When you experience the excitement of a big event, you naturally want to tell someone. Telling the story can bring back that original thrill as you relive the experience. Reading the first words of Mark, you can sense his excitement.
Mark 1:1 CJB
The beginning of the Good News of Yeshua the Messiah, the Son of God:
Picture yourself in the crowd as Jesus heals and teaches. Imagine yourself as one of the disciples. Respond to his words of love and encouragement. And remember that Jesus came for us who live today as well as for those who lived 2,000 years ago.
Even though Mark was not one of the 12 disciples of Jesus, he probably knew Jesus personally. Mark wrote his Gospel in the form of a fast-paced story, like a famous novel.
The book portrays Jesus as a man who backed up his words with action that invariably proved who he is—the Son of God. Because Mark wrote his Gospel for Believers in Rome, where many gods were worshiped, he wanted his readers to know that Jesus is the one true Son of God.
Mark gave the “punch line” of his Gospel in the very first verse, but both Jesus’ enemies and his disciples would not get it until Jesus’ resurrection. For us who read Mark today, the message is clear that we must not ignore or reject Jesus Christ.
The Office And Work Of John The Baptist
Mark 1:2-3 CSB
As it is written in Isaiah the prophet:
See, I am sending my messenger ahead of you; he will prepare your way. A voice of one crying out in the wilderness: Prepare the way for the Lord; make his paths straight!
Mark quoted from two Old Testament prophets to show that Christ’s coming had been foretold long ago. In fact, it had been at least three hundred years since a word had come from God. The two prophets that Mark quoted from were Isaiah 40:3 and Malachi 3:1.
Mark combined the sayings of these two prophets but named only Isaiah probably because Isaiah emphasized the servanthood and salvation of the Messiah whereas Malachi highlighted the judgment of the Messiah. In both cases, a messenger was sent to prepare the way for Christ’s coming.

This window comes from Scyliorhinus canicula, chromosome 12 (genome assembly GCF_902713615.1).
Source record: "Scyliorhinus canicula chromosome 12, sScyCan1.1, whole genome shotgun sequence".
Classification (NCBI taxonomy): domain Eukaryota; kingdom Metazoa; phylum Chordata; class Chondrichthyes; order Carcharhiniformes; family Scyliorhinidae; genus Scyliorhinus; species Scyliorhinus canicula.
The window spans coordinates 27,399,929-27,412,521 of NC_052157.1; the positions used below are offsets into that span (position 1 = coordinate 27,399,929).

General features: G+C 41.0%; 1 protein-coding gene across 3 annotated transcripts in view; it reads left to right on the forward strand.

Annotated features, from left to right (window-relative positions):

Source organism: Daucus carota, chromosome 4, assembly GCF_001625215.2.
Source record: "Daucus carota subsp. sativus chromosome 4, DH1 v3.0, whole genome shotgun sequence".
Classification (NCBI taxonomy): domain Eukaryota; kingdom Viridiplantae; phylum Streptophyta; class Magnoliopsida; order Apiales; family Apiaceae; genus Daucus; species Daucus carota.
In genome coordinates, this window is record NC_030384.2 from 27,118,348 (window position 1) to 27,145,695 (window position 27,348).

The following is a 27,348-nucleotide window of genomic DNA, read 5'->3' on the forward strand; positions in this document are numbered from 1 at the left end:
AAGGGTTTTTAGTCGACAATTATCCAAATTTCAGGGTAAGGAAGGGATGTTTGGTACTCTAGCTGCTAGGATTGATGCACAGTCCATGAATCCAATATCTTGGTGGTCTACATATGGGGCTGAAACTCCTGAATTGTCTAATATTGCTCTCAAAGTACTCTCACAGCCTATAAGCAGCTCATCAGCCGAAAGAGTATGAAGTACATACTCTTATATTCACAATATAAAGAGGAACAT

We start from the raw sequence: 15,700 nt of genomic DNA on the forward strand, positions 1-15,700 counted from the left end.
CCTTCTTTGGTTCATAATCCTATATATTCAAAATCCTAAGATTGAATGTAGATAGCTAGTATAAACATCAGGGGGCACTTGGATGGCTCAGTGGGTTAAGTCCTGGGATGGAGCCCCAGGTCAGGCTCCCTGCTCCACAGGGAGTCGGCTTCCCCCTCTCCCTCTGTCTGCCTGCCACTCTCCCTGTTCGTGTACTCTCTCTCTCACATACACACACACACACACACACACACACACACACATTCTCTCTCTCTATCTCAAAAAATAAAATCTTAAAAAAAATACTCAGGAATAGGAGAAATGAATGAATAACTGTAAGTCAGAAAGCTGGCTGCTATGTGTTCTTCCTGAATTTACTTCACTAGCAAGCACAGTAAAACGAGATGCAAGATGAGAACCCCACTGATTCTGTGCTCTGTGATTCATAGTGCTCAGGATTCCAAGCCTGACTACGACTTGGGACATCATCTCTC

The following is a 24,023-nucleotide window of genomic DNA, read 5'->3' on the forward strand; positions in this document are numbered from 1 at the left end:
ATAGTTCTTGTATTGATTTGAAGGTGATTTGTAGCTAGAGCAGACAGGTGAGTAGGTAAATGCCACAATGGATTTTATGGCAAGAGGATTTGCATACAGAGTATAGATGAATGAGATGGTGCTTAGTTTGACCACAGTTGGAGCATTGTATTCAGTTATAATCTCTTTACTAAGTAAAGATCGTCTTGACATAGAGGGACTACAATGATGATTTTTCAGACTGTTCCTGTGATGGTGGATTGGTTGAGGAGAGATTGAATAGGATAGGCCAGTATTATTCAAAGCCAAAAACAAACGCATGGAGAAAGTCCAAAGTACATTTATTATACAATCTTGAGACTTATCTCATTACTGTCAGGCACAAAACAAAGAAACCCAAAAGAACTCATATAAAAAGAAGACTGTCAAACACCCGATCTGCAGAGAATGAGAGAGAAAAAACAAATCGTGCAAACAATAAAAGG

The figure of speech, prepare the way for the Lord, make his paths straight, refers to the custom of sending an officer before a monarch who was to make ready a royal journey. This person was to level and smooth out any ruts in the road so the monarch’s journey would be smoother. The messenger being sent to prepare the way was John the Baptist.
The Ministry Of John The Baptist
Mark 1:4 CSB
John came baptizing in the wilderness and proclaiming a baptism of repentance for the forgiveness of sins.
The appearance of John the Baptist in the wilderness was the most significant event in the life of Israel for more than three hundred years. It had been that long since Israel had heard a “word from God.”
Scholars have estimated that the desert region in which John started his ministry of baptism is between Judea and the Dead Sea. This area is known for its stark surroundings and rugged terrain.
In the Old Testament, it is sometimes called Jeshim-mon, which means “the devastation.” John was no city dweller; he was a man of the wilderness, and he performed his ministry in the wilderness to make a point.
The wilderness in Israel’s history symbolized rebellion and disobedience. The nation of Israel, after the deliverance of God and the Exodus from Egypt, disobeyed God by not going into the Promised Land. As a result, they wandered in the wilderness for forty years before they entered the Promised Land as God’s people.
By coming to the wilderness to be baptized, the people were admitting their wandering from God and their rebellion toward God and their desire for a fresh start. Also, John’s preaching of a baptism of repentance for the forgiveness of sins was highly unusual for a Jew. Jews believed that only Gentile converts to Judaism needed to be baptized.
The baptism of Gentiles was a ritual washing from all the defilement of their past. The Jews were being asked to do something they had never done before. To call all Israel to be baptized meant that in some way all of Israel was defiled and needed cleansing.
In Matthew 3:9 John criticized the people for presuming to be righteous and secure with God just because they were children of Abraham, the father of the Jewish race. He warned, in Matthew 3:7-12, that they would be purged and rejected if they did not bear fruits of repentance.
The baptism by John was a baptism of repentance. Repentance means a turning away from something and turning in a new direction. Israel was being asked to turn away from its disobedience and rebellion and to start anew by turning toward the coming Messiah. By doing so, they would be forgiven—released—from their sins and would experience the grace of God through the Messiah.